(Eagle News) — PhilHealth executive vice president Arnel de Jesus has been designated as the state insurer’s officer-in-charge.
PhilHealth corporate secretary Jonathan Mangaoang made the disclosure on Thursday, Aug. 27, during the continuation of hearings on allegations of corruption in PhilHealth, by the House committees on public accounts, and the committee on good government and public accountability.
According to Mangaoang, De Jesus’ designation, which would be effective upon the acceptance of Ricardo Morales’ resignation from the top PhilHealth post, was approved by the board on Wednesday, Aug. 26.
Morales tendered his resignation also on Wednesday, two days after President Rodrigo Duterte reportedly said it would be best for him to quit amid the “crucial” times for the agency.
But some lawmakers asked whether De Jesus’ health was considered in his designation.
A medical certificate from Asian Hospital and Medical Center sent to the Senate, which is also conducting a probe into the allegations against PhilHealth in aid of legislation, showed De Jesus had been admitted to the hospital on Aug. 5 for hypertensive heart disease, acute coronary syndrome, and diabetes type 2, among others.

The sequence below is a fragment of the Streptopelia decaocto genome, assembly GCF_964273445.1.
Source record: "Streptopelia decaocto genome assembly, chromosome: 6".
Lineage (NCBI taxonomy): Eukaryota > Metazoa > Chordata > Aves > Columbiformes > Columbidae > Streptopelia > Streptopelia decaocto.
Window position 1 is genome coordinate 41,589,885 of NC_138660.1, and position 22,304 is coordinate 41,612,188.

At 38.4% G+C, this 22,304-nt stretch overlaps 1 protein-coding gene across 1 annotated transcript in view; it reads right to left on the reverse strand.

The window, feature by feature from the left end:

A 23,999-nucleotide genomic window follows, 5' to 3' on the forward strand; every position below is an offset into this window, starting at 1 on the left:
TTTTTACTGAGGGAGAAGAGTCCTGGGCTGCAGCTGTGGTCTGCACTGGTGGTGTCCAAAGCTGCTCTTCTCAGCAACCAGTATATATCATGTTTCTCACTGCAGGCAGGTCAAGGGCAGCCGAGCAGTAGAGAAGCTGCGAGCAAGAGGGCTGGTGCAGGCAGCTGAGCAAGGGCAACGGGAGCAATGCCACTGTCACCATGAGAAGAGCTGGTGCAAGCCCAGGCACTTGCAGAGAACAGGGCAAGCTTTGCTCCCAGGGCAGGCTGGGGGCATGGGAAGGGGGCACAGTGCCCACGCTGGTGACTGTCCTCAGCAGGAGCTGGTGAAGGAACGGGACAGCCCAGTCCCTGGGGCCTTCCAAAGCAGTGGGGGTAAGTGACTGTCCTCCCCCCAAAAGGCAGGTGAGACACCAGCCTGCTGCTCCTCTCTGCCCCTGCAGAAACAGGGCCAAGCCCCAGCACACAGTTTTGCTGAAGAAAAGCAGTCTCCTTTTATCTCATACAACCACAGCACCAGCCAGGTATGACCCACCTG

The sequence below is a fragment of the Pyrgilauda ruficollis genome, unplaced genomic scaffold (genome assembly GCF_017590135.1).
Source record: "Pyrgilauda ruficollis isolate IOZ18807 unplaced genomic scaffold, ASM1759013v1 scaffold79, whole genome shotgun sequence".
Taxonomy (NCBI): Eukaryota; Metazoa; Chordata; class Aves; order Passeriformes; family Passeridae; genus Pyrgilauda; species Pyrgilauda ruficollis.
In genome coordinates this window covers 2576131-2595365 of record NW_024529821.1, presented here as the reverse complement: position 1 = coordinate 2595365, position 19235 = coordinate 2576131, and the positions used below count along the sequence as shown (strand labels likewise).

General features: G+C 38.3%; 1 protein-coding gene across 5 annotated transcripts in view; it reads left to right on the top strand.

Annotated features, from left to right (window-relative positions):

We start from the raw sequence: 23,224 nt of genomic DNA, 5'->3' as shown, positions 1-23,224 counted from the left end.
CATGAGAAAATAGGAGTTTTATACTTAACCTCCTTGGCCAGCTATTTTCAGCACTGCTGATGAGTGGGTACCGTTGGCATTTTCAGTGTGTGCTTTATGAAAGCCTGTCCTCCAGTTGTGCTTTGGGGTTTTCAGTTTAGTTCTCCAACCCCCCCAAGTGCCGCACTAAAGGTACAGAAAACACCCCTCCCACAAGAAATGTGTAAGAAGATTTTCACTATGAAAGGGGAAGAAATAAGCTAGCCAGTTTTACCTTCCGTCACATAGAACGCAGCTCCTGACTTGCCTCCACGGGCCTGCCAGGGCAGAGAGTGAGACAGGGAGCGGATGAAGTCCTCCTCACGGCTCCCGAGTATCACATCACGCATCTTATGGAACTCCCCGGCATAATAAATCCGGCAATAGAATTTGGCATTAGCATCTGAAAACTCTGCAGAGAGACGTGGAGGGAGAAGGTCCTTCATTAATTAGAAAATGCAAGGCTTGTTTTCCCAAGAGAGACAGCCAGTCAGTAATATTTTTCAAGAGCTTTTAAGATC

The medical certificate said he was scheduled for a coronary angiogram, angioplasty, and pulse generator replacement.
According to Mangaoang, De Jesus’ health was not discussed during the meeting.
“..Although I would assume that the board members were aware of his medical condition given that his medical certificate came out in the papers prior to the Senate hearing,” he said.
Morales is undergoing treatment for lymphoma.
The Presidential Anti-Corruption Commission and a task force formed by the Department of Justice are conducting separate probes into the allegations made by Thorrsson Montes Keith, anti-fraud officer who resigned from PhilHealth in July.
Keith had alleged a Philhealth “mafia” had pocketed P15 billion in funds.
Lawmakers have also pointed out the allegedly overpriced IT system proposed by PhilHealth, which Morales has said was necessary and would actually save the state insurer in funds lost to fraud.